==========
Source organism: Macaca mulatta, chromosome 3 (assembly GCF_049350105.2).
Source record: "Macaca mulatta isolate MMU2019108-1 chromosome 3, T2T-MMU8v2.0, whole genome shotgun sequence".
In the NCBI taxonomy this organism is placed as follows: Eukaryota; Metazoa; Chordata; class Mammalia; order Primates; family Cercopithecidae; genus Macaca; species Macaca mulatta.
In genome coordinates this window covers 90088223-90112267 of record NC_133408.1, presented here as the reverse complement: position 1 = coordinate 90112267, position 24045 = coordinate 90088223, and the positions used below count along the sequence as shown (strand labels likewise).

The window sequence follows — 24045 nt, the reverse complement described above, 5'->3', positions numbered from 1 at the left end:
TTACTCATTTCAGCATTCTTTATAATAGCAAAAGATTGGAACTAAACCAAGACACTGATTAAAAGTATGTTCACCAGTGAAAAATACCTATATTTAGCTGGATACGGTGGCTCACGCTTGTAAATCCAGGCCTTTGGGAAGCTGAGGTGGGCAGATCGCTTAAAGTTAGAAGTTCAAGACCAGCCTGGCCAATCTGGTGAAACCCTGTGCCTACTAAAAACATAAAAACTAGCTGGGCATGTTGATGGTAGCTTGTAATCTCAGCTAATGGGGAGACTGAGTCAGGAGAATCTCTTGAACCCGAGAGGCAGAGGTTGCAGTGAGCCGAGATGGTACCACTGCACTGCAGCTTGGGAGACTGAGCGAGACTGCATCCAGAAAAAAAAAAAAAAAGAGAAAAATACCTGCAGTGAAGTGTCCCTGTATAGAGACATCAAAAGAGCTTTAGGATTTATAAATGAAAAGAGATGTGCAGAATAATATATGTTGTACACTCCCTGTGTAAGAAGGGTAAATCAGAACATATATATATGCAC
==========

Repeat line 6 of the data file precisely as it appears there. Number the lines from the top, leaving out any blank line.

TTACTCATTTCAGCATTCTTTATAATAGCAAAAGATTGGAACTAAACCAAGACACTGATTAAAAGTATGTTCACCAGTGAAAAATACCTATATTTAGCTGGATACGGTGGCTCACGCTTGTAAATCCAGGCCTTTGGGAAGCTGAGGTGGGCAGATCGCTTAAAGTTAGAAGTTCAAGACCAGCCTGGCCAATCTGGTGAAACCCTGTGCCTACTAAAAACATAAAAACTAGCTGGGCATGTTGATGGTAGCTTGTAATCTCAGCTAATGGGGAGACTGAGTCAGGAGAATCTCTTGAACCCGAGAGGCAGAGGTTGCAGTGAGCCGAGATGGTACCACTGCACTGCAGCTTGGGAGACTGAGCGAGACTGCATCCAGAAAAAAAAAAAAAAAGAGAAAAATACCTGCAGTGAAGTGTCCCTGTATAGAGACATCAAAAGAGCTTTAGGATTTATAAATGAAAAGAGATGTGCAGAATAATATATGTTGTACACTCCCTGTGTAAGAAGGGTAAATCAGAACATATATATATGCAC